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US Inflation Reduction Act: The EU Response

A new report from Citi Research’s Dorothee Rouzet looks at some of the ways in which the EU might respond to the US Inflation Reduction Act (IRA).

EU leaders searching for a response to the IRA are grappling with how to match foreign incentives while not upending the playing field in the EU itself.

The IRA sets out plans for $369 billion in subsidies for green industry and energy over a decade. It has led to complaints of discrimination against EU companies.

 

Implications of the European Response to the US Inflation Reduction Act

Figure 1. Implications of the European response to the US Inflation Reduction Act Source: Citi Research If you are visually impaired and would like to speak to a Citi representative regarding the details of the graphics in this document, please call USA 1-888-800-5008 (TTY: 711), from outside the US +1-210-677-3788.

Source: Citi Research

 

The EU is expected to respond to the IRA. But what options are available to it?

The new Citi Research report explores that question. The team expects a political agreement to emerge that loosens state aid rules for clean technology and repurposes some 300 billion euros of existing funding lines to help governments with less fiscal firepower compete with the US.

Scaled-up subsidies and increasingly protectionist policies add to the risks of higher inflation in the medium term, the authors warn.  

 

The EU’s dilemma

The report describes the EU’s “business model” as promoting free trade, strict competition rules, and soft power. But doubts about that model now abound given the economic fallout from the Russia-Ukraine conflict and the need to accelerate Europe’s energy transition.

The pain of Europe weaning itself off Russian gas has raised concerns about other critical economic dependencies.  

EU leaders have discussed how to respond, but the authors suspect that response will prove modest due to the EU’s own complexities.

 

Trade restrictions imposed since 2008 (Global, number)

Figure 8. Trade Restrictions Imposed Since 2008 (Global, number) Source: Citi Research, Global Trade Alert, IMF If you are visually impaired and would like to speak to a Citi representative regarding the details of the graphics in this document, please call USA 1-888-800-5008 (TTY: 711), from outside the US +1-210-677-3788.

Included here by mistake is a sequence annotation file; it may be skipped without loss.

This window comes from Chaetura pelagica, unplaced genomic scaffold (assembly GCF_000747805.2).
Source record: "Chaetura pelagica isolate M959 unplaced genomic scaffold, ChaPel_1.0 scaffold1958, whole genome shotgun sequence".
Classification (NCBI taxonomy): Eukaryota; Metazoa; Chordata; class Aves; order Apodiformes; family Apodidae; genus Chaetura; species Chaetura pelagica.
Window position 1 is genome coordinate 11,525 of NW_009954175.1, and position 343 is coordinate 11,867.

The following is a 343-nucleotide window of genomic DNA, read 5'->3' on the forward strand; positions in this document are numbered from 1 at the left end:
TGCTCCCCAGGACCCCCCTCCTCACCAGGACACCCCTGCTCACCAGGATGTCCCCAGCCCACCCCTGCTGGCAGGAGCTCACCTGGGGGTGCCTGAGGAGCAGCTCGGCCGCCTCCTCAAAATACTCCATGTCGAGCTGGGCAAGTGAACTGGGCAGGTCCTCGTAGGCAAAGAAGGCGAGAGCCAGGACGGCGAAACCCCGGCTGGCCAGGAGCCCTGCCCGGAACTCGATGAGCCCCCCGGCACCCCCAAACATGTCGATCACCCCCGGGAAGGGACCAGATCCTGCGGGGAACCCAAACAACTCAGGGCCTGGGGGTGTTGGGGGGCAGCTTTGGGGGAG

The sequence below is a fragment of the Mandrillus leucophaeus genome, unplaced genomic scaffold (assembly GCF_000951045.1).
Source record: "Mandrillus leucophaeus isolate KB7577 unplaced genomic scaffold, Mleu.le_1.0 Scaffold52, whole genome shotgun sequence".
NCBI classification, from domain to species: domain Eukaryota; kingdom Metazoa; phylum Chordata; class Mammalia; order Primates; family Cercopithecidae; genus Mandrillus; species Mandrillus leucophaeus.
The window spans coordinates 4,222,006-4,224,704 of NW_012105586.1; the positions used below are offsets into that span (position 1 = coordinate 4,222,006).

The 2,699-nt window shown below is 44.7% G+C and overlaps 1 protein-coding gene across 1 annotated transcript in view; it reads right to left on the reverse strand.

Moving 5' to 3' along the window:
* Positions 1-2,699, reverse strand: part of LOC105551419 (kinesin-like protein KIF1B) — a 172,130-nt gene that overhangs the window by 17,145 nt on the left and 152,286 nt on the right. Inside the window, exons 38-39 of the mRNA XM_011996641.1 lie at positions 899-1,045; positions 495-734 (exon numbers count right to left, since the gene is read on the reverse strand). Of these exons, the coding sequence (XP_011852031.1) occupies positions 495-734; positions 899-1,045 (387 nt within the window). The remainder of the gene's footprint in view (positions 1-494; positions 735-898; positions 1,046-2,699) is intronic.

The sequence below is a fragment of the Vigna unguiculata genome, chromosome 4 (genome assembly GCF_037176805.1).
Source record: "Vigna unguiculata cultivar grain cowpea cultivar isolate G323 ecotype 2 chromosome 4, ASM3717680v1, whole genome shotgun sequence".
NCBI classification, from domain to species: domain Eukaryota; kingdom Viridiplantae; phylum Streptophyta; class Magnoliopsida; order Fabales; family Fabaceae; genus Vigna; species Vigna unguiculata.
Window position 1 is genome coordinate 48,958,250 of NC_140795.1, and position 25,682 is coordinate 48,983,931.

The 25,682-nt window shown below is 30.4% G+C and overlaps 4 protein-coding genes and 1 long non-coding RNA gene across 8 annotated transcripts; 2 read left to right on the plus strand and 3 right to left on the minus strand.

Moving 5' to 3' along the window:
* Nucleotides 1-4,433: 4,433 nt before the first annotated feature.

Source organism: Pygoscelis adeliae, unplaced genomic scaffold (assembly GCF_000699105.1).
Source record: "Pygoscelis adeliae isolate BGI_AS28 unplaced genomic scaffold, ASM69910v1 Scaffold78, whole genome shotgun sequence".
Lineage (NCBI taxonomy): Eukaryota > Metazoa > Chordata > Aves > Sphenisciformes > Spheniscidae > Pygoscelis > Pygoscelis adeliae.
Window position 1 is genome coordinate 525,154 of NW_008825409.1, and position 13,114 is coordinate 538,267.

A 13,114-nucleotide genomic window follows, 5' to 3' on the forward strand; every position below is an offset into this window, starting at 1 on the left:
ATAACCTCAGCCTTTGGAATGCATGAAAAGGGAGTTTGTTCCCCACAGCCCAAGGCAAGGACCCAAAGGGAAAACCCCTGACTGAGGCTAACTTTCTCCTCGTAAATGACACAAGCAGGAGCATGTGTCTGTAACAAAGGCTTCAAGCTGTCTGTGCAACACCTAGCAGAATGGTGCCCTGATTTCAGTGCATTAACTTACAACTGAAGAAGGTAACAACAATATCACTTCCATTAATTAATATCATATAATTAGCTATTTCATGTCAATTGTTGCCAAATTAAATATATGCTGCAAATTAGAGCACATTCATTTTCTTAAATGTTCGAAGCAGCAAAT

Source: Citi Research, Global Trade Alert, IMF

 

How much the IRA accelerates green investments may depend on the extent to which subsidies lead to additive investment at the global level rather than diverting investment to the US from elsewhere.

The EU has criticized these discriminatory provisions as giving US manufacturers an unfair advantage, as well as for going against global trade rules and diverting industrial plants away from Europe.

For the EU, the risk is twofold: IRA subsidies may drive key industrial sectors away from the EU when its industrial competitiveness is already suffering; and a US turn to protectionism poses a more fundamental challenge to core tenets of the EU business model.

 

Potential responses

Discussions under way about an EU “Green Deal Industrial Plan” are likely to extend into the spring. The authors think a political agreement is likely in the first half of this year, one that would outline a short-term response.

The authors cite three reasons the response might be muted:

  • The EU must balance its own internal cohesion with its strategic interaction with the rest of the world. A response in kind to US subsidies intended to keep EU industries ashore would almost certainly allow large, deep-pocketed EU members to outspend smaller, more fiscally constrained ones, which could spur industrial relocations within the EU.
  • Access to joint EU funds comes with strings attached, making them less attractive for EU governments.
  • While the IRA is envisioned as fully funded by tax increases, the EU hasn’t achieved clarity on how larger-scale industrial subsidies would be paid for.

 

Challenges for the UK

The report notes the challenges faced by the UK, where broader political disruptions in recent months have left policymakers “on the back foot.” The UK seems particularly exposed to domestic US economic changes associated with the IRA. It also seems likely to be hurt by the broad consequences for international trade. And unlike the EU, the UK is in a particularly weak position in terms of a response.

The authors summarize their argument saying that being “a small open economy in an increasingly protectionist global economy is bad news,” adding that the UK is at risk both because of changes in the US economy driven by the IRA and because of the medium-term reaction from the EU.

 

For more information on this subject, please see: EMEA Equity Research - Macro to Micro: Implications of the European response to the US Inflation Reduction Act

Citi Global Insights (CGI) is Citi’s premier non-independent thought leadership curation. It is not investment research; however, it may contain thematic content previously expressed in an Independent Research report. For the full CGI disclosure, click here.

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